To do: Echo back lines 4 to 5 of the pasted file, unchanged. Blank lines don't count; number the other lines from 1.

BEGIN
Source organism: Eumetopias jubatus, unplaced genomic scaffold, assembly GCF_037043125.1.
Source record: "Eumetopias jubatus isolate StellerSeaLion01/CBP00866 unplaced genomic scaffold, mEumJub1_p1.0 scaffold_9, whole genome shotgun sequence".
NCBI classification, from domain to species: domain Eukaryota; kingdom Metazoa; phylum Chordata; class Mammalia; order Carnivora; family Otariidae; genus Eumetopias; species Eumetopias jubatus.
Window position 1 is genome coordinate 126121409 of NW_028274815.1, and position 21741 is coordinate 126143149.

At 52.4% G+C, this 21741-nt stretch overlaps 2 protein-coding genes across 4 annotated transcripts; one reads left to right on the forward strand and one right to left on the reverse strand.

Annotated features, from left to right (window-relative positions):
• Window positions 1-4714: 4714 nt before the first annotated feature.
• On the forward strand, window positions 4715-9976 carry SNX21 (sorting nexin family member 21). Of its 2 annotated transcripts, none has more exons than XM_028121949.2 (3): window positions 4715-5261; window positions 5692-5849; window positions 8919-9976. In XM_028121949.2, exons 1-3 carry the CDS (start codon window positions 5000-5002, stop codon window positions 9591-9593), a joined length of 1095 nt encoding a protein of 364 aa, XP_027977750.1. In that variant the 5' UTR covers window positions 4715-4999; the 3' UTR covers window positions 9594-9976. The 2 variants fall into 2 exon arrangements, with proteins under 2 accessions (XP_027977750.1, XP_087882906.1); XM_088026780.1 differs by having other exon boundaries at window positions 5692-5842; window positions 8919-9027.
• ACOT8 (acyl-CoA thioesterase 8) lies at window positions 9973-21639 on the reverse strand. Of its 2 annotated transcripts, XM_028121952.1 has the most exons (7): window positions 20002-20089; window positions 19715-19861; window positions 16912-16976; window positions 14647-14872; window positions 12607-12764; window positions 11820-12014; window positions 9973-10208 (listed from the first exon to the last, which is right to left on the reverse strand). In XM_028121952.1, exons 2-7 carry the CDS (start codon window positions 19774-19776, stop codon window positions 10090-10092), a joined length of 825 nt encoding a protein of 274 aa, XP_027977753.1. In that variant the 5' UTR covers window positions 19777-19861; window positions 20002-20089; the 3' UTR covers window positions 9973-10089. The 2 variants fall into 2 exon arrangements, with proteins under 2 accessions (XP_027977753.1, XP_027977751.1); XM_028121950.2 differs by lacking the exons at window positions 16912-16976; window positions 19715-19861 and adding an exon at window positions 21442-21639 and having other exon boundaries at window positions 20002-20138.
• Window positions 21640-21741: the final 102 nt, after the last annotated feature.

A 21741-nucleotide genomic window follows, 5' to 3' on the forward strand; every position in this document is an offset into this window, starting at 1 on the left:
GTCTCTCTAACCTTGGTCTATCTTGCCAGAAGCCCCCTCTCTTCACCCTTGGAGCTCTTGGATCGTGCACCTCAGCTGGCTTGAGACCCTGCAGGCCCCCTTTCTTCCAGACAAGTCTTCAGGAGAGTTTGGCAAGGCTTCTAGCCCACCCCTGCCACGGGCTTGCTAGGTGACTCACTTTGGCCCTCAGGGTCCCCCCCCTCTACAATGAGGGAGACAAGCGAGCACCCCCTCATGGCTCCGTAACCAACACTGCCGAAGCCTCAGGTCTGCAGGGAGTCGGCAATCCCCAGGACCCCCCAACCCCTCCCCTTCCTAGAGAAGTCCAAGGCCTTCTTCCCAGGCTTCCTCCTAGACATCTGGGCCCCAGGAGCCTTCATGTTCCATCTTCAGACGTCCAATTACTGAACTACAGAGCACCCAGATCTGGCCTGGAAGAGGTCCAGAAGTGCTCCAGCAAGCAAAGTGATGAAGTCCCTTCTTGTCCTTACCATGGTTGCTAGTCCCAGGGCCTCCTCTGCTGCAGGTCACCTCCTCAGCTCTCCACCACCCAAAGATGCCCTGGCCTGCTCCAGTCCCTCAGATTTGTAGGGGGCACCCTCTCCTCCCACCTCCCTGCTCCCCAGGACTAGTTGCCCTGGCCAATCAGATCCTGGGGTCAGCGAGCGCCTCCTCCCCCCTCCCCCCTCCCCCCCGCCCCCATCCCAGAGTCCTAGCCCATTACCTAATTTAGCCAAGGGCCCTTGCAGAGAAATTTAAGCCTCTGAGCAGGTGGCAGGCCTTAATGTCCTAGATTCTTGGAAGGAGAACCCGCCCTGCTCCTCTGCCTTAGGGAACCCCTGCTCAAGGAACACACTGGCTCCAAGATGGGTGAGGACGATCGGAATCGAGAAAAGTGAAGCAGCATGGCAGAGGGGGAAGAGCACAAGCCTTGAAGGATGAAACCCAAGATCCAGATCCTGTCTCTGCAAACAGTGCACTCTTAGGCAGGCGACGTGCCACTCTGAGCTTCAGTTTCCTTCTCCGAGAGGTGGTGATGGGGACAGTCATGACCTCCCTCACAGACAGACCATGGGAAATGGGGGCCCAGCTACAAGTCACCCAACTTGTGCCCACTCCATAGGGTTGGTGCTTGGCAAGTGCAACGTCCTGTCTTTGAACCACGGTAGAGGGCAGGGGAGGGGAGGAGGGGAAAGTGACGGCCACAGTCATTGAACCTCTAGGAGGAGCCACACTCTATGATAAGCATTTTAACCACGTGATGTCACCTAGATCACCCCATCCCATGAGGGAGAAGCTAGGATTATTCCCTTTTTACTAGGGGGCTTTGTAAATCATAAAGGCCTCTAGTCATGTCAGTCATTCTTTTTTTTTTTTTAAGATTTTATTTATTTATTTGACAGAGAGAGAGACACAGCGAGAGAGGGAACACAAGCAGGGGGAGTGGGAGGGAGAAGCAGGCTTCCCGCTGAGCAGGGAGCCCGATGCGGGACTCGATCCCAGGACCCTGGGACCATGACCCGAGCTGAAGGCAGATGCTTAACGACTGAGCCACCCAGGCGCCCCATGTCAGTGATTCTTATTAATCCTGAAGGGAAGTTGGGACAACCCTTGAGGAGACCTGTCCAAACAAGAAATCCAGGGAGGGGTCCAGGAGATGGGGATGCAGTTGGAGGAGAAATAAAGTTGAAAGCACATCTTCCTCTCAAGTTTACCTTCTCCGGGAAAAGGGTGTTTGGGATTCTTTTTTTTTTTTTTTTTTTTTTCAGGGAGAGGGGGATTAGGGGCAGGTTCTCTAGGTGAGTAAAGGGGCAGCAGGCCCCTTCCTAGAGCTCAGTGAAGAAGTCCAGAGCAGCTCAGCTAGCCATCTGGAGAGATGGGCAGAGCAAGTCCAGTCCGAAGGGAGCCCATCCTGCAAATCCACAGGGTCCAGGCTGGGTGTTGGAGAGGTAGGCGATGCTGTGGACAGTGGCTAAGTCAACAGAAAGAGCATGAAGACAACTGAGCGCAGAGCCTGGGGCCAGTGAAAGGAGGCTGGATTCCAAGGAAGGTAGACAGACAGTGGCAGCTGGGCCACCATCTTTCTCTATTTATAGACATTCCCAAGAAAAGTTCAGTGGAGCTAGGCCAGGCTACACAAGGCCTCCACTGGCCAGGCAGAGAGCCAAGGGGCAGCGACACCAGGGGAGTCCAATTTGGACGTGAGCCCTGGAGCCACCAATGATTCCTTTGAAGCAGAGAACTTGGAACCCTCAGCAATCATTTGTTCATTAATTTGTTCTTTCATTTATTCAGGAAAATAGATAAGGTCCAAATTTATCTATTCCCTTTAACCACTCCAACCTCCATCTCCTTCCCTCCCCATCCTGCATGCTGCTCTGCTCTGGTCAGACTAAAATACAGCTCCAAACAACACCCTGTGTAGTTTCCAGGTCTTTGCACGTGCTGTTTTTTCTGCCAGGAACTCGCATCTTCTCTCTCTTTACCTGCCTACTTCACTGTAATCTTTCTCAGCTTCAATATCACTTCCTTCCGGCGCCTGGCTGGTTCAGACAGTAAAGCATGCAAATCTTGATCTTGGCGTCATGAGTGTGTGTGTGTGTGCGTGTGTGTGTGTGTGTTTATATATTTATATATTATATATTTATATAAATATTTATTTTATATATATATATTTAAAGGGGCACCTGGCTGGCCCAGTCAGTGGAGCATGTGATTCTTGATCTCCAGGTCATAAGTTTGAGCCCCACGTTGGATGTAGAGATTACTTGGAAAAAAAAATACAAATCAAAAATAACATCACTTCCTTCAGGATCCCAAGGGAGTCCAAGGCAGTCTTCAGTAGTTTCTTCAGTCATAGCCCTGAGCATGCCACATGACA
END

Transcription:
Window position 1 is genome coordinate 126121409 of NW_028274815.1, and position 21741 is coordinate 126143149.

At 52.4% G+C, this 21741-nt stretch overlaps 2 protein-coding genes across 4 annotated transcripts; one reads left to right on the forward strand and one right to left on the reverse strand.